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Immigration Advocates Are Alarmed By The Rising Numbers of Asylum-Seekers Crossing The Arizona Border

Groups numbering hundreds of people have recently been picked up between Ajo and Yuma, Arizona.

Last updated on December 28, 2018, at 7:06 p.m. ET

Posted on December 28, 2018, at 4:04 p.m. ET

Yuma Sector Border Patrol / AP

This image from video provided by the Yuma Sector Border Patrol shows a large group of Central American migrants being dropped over the U.S.-Mexico border wall east of the San Luis Port of Entry in Yuma, Arizona, on Friday, Oct. 19, 2018. (Yuma Sector Border Patrol via AP)


Hundreds of people from Central America have begun turning up in a remote stretch of desert between Yuma and Ajo, Arizona, in an apparent response to Trump administration policies that have made it more difficult for asylum-seekers to make a claim elsewhere along the border, human rights activists and immigration attorneys say.

A source with the Kino Border Initiative, a transnational human rights group, reported that in the last two weeks several large groups have crossed near the Lukeville and Yuma Ports of Entry in western Arizona.

Earlier this month, the Border Patrol announced that it had detained more than 240 immigrants in a 48-hour period near the tiny Ajo Port of Entry. Similarly, in November US Customs and Border Protection took into custody some 400 migrants in a 48-hour period near Yuma.

Although the groups typically number between 20 and 80, groups of more than 100, including children and elderly people, have been detained in recent weeks.

Human rights activists in Mexico first started seeing increases in families and children crossing the desert earlier this year after the Trump administration began separating parents from their children amid reports that the processing of asylum applications had slowed to a crawl.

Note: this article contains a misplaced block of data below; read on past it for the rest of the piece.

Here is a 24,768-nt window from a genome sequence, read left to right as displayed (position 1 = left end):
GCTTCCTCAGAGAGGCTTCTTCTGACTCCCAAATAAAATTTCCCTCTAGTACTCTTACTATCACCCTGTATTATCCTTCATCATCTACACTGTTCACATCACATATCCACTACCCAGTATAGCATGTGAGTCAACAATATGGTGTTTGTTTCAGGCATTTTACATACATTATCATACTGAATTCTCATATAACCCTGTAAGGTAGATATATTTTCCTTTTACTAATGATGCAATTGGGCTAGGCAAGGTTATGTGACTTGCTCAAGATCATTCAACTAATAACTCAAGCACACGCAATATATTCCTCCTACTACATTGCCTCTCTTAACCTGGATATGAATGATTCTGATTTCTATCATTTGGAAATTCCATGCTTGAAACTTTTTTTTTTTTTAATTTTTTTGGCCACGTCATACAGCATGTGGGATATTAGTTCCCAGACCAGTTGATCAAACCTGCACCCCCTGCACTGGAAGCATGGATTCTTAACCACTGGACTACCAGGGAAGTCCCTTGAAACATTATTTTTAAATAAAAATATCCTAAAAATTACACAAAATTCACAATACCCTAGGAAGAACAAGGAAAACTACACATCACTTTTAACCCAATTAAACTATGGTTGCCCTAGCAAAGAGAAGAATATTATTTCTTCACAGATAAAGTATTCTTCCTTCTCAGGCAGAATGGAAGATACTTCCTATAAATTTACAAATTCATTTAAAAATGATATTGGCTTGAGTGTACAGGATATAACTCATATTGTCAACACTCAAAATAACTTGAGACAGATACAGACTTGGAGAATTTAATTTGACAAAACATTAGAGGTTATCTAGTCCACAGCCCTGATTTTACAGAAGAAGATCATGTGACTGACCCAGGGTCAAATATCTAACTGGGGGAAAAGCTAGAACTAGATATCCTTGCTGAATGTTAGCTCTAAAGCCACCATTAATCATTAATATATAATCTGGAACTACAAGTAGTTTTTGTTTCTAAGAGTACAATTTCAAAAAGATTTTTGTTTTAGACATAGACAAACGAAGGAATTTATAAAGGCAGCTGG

Groups of asylum-seekers traveling through the Sonoran desert is humanitarian activists’ worst nightmare: in the summer, temperatures routinely reach 115 degrees, while winter temperatures can easily fall to freezing. There are few roads, and the rugged terrain can be taxing and deadly. Dehydration is a major concern even in winter because of how dry the desert is.

The dangers aren’t just natural: This stretch of the desert, particularly near Lukeville, Arizona, has become controlled by cartels that force immigrants to carry drugs across the border, often at gunpoint.

It’s unclear whether Sonoran Desert crossings are increasing in the same way CBP has reported increased apprehensions along the similarly remote New Mexico border. A DHS spokesperson provided no meaningful response to specific questions about how many people have been detained along the Arizona border, whether any children have become ill or died, and whether DHS will shift resources to the Sonoran desert. Instead, she issued a statement chastising a judge's decision in an immigration case and urging Congress to fund the border wall.

While DHS issued no solid information about what’s happening in Arizona and its response to those developments, it appeared to be on Homeland Security Secretary Kirstjen Nielsen’s mind. In addition to touring the El Paso CBP sector — which has been subject to international scrutiny after the deaths of two children in its custody — Nielsen was also scheduled to visit parts of the Yuma sector on Saturday.

Meanwhile, people crossing the remote Arizona and New Mexico border faced harsh weather conditions.

On Thursday night, a blizzard hit much of New Mexico, and temperatures in Lordsburg, Deming, and Antelope Wells, New Mexico — all of which are the sites of overcrowded and ill-equipped temporary detention centers — were below freezing. In El Paso — where CBP has taken to freeing at the local bus station hundreds of asylum-seekers whose requests are pending, it was also at or below freezing for much of the night.


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